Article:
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Exploring the Frontiers of the Recently Possible With HTML5

Emerging technologies like HTML5 and WebGL have the potential to revolutionize storytelling.

You find yourself in a surreal world, flowers blooming over a cityscape as you travel through. In the next moment, a herd of buffalo stampede across a countryside in a dark wave. The visuals are lucid, dreamlike - and most like a dream, you’re the one influencing these dynamically generated images. This is the world of Google Creative Lab’s Three Dreams of Black, an HTML5 music video experience that lets users reshape its landscape, generating new visual experiences in real time.

Three Dreams of Black is just the tip of the iceberg. The web opens up massive potential for completely new kinds of storytelling: documentaries that constantly update with breaking information, storyworlds built and shaped by users, and interactive films that let viewers chart their own path.

Emerging technologies like HTML5 and WebGL liberate film from the constraints of runtime—and there are storytelling opportunities that have yet to be explored or even imagined.

Imagine how the web could supercharge documentary filmmaking, for instance.

Amir Bar-Lev, director of 2010’s acclaimed documentary The Tillman Story, recently won the Silverdocs Transmedia Lab Pitch Award for his plan to bring the film to the web in an “Interactive Edition.”

The Tillman Story chronicles the 2004 death of U.S. Army Ranger Pat Tillman in the war in Afghanistan, the cover-up of the true circumstances of his death, and his family's struggle to unearth the truth.

Inspired by the marginal notes made by Mary Tillman as she pored over documents that might reveal more about what happened to her son, Bar-Lev’s pitch re-imagines the viewing experience as participatory journalism. As the viewer watches, the margins of the film will be populated with B-roll, scanned documents, and additional narrative elements that couldn’t fit into the original cut of the film. The documents are the same ones that Mary Tillman and leading journalists analyzed with great care.

Viewers will be enabled to explore and annotate the documents, navigating the forensic maze at the heart of the story. This approach will "open up the film to scribbling in the margins." And it will affect future viewers' experience of the film.

"It made a lot of sense to make an interactive version of The Tillman Story," says Bar-Lev. "We don't want our film to be considered the final word on Pat Tillman; we want our audience to participate in and interrogate the story."

The challenge is making these elements more than extras and finding ways for them to meaningfully support stories.

There's another challenge. This kind of experimentation is currently the domain of web developers—or at least, for creatives who can afford to hire a web development team. It's not yet easy for creatives to pick up and play with HTML5.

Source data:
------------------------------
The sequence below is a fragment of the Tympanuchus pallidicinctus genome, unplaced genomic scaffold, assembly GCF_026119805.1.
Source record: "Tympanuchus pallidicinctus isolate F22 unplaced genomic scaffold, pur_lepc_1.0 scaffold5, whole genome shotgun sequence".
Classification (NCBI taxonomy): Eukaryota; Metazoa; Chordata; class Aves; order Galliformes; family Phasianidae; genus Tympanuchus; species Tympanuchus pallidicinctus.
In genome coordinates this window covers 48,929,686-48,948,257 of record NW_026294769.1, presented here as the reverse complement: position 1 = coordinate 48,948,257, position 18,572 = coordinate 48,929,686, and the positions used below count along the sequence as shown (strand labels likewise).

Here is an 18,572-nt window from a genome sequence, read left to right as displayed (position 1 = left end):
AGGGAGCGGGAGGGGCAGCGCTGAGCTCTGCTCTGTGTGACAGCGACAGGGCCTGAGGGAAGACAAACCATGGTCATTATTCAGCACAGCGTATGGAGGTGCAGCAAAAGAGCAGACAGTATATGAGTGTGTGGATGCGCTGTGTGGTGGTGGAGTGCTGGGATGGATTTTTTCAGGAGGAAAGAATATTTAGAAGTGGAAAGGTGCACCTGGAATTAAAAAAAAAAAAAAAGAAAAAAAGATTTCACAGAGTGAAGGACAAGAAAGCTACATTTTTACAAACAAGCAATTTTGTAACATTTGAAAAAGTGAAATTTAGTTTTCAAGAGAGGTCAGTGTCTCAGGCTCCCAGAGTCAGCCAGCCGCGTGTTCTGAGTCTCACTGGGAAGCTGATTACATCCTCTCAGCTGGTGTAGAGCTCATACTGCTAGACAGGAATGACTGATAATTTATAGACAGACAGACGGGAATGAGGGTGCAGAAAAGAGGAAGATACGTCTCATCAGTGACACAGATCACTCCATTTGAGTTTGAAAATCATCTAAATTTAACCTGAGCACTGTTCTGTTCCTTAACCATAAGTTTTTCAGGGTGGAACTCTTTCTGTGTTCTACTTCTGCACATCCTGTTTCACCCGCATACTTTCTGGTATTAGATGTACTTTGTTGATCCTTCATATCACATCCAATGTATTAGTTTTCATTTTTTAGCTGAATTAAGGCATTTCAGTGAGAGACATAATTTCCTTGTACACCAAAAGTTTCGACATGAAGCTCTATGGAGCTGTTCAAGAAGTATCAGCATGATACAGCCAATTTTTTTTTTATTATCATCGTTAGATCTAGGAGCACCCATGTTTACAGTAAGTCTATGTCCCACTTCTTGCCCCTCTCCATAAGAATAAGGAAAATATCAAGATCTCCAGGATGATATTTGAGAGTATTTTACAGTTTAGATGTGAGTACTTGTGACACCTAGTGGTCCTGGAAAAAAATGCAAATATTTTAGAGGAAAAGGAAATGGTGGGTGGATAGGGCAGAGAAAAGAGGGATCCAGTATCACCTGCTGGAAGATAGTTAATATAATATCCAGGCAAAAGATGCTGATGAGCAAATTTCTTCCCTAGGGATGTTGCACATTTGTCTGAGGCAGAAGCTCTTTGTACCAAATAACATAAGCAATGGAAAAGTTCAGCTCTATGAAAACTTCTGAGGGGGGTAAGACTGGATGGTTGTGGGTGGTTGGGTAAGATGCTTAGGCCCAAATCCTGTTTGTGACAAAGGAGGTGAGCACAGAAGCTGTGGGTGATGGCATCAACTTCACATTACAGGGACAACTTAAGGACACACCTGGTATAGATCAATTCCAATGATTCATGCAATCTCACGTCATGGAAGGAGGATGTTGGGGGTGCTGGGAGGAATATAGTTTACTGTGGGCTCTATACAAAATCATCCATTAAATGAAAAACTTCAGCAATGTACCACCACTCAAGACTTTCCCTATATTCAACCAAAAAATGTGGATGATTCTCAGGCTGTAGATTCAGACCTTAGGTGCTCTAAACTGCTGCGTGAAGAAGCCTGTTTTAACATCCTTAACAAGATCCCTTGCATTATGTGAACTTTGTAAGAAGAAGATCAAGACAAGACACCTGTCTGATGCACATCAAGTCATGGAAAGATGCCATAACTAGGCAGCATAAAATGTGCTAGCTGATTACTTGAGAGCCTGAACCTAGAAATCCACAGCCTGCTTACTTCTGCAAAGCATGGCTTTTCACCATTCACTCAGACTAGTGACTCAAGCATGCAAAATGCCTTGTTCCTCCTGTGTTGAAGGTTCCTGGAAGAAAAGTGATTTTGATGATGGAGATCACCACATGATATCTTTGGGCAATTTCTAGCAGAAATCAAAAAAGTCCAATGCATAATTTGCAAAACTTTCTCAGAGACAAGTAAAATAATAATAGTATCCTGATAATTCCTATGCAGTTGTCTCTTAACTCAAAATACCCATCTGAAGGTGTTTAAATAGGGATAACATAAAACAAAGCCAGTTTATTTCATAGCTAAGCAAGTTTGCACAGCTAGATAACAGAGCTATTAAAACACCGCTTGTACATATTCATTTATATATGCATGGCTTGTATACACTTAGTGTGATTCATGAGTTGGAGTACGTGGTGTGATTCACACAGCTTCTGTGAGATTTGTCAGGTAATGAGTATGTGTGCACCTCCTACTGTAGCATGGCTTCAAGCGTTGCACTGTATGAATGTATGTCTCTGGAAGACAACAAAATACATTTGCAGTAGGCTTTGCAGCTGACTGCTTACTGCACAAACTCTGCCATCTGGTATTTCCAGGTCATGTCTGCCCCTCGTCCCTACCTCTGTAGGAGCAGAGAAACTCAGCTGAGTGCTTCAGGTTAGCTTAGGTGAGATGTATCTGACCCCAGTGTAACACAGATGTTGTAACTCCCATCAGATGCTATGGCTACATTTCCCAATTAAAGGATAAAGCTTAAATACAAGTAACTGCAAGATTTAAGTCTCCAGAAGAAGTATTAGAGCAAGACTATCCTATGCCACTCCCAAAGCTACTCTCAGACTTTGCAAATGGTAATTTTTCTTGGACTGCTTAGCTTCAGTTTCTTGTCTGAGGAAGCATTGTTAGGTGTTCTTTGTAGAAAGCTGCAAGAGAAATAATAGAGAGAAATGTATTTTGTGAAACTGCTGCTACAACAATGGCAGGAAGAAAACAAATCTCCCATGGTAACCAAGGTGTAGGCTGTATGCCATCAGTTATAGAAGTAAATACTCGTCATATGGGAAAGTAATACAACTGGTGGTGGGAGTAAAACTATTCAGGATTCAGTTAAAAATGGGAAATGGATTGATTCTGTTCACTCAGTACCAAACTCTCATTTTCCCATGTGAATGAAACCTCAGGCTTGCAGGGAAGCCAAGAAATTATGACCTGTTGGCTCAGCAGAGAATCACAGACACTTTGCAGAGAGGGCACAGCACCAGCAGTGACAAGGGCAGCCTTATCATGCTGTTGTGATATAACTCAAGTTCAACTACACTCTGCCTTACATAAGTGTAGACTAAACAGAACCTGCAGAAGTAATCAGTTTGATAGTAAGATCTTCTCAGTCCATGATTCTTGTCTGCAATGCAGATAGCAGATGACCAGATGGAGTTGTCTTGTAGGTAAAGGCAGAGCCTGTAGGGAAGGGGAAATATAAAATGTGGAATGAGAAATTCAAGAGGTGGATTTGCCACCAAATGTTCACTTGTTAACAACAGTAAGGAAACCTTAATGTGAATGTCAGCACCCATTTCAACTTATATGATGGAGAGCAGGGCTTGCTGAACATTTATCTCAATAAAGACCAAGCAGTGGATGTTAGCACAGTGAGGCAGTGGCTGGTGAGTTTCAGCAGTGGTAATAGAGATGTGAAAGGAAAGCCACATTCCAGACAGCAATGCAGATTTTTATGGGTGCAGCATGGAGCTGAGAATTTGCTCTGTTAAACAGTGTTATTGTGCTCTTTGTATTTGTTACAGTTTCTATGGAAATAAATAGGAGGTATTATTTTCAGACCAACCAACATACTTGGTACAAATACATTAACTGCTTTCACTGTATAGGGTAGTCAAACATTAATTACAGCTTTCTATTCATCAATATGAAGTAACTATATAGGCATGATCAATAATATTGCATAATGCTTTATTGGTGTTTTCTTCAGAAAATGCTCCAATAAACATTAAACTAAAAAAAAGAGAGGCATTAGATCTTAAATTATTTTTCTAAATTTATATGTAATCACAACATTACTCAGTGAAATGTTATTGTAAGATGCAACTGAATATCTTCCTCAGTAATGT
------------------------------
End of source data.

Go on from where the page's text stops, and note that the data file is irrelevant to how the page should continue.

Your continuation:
A range of tools are now under development to help ease the creation of these kinds of experiences. Mozilla’s Popcorn.js is an open source software library that makes it easy to sync maps, photos, and other data with video content. Zeega, recently awarded a grant by the Knight Foundation, is a new open source tool for creating interactive, participatory documentary projects. And the recently announced Etherfilms will facilitate non-linear storytelling through the browser.

Open source tools like Popcorn and Zeega will provide filmmakers with a basis for experimentation, and some building blocks to develop their own projects. But there's no substitute for direct collaboration between filmmakers and developers. Working together, filmmakers and developers can achieve amazing creative synthesis. And using the open source model, they can learn and build from techniques that have been pioneered by others.

Events like New York's Open Video Conference are great incubators for this kind of collaboration. The Open Video Conference is a forum where technologists and storytellers to come together for brainstorming, pitching, building, and networking. At OVC, technologists from Mozilla, Google, and elsewhere will be mashed up filmmakers, documentarians, and journalists. The results will be unpredictable, but serendipitous.

If you're interested in exploring the frontiers of the recently possible, it's not too late to register—this year's Open Video Conference takes place September 10-12 at New York Law School in Tribeca.

Three Dreams of Black—and the Tillman Story Interactive Edition, and other web-native films—are on the bleeding edge of the recently possible. But they're also signals of what's to come. When the tools for producing web-native cinema become more distributed and understood, viewers are in for a renaissance in connected storytelling.


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